A Lesson in Determining Importance
While I had to giggle a bit at this interesting fact, I felt the need to review determining importance as well as setting a purpose for our reading. Since we developed a good base in this earlier in the year, it was a rather quick review, and I’ve found it to gradually improve throughout this process. We all are naturally drawn to these interesting, but unimportant facts, but by having a guiding question, key words posted, and the rubric in which the whole activity is grounded, I was able to seamlessly and purposefully redirect the kids to the important facts at hand.
Once we surpassed that minor speed bump, the kids got to work on their own. They began to find out a variety of interesting and relevant facts independently, finding out that Deleware borders the Atlantic ocean, has swamps and beaches, is home to lots of businesses, offers its residents lower taxes, was once a Dutch colony until it was taken over by the English, and provides the country with milk, crops, fish and chemicals. Some of these things I didn’t even know!
Some still had trouble pulling out the important facts, and at times, I felt plagued by questions about seemingly irrelevant facts. It’s just like anything else, though; some just take a little bit longer to truly understand.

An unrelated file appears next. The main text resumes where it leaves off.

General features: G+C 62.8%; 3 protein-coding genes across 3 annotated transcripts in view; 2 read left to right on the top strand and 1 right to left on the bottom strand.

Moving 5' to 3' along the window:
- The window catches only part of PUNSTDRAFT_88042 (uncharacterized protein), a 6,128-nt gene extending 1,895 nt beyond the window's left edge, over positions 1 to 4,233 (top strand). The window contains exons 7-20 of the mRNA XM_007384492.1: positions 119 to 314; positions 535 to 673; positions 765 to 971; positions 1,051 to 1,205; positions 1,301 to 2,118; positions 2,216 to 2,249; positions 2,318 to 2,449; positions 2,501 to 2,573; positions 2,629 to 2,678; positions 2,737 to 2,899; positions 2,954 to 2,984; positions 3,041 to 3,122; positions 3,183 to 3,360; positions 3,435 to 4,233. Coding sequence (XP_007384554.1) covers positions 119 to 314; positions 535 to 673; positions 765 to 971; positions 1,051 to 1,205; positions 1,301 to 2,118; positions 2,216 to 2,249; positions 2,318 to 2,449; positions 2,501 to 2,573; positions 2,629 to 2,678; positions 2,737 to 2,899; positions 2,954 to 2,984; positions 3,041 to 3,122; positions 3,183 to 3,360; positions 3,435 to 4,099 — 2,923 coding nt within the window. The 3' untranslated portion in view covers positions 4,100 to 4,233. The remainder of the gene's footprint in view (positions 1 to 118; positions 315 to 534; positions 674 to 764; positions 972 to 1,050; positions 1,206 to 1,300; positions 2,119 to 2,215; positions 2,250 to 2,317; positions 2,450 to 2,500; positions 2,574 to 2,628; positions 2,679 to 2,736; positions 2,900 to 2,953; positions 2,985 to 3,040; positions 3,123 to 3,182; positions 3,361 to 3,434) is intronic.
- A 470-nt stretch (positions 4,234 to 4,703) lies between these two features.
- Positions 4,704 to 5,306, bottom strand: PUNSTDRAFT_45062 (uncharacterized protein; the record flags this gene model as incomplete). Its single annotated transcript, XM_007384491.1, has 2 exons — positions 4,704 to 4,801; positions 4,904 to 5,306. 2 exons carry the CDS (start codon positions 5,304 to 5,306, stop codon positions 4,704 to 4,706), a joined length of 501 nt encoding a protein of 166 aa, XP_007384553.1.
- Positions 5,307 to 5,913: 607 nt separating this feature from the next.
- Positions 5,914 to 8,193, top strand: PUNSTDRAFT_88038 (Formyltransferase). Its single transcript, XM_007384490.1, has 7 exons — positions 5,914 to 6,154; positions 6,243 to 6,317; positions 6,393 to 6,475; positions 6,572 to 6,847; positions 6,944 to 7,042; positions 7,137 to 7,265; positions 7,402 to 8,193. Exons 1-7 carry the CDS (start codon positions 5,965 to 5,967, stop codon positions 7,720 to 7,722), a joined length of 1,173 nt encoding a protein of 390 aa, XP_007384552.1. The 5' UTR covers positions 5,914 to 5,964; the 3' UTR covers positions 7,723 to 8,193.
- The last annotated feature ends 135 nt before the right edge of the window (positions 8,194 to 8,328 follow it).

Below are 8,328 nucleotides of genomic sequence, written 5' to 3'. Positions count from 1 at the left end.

At the end of the lesson on Friday, I assigned the remainder of the activity for homework over the weekend. At that point, I felt it had been well-scaffolded enough to where they could finish pulling out the facts on their own. However, I did decide to preview the next phase of the activity, in an effort to provide a “vision” for the rest of the project. I talked to them about “collecting dots” versus “connecting dots.” At this phase in the activity, we had been collecting dots, and now we would begin connecting them in order to develop a general idea of the important aspects of the region. Facts, in isolation, are rather useless, but facts in context provide much more relevance and importance.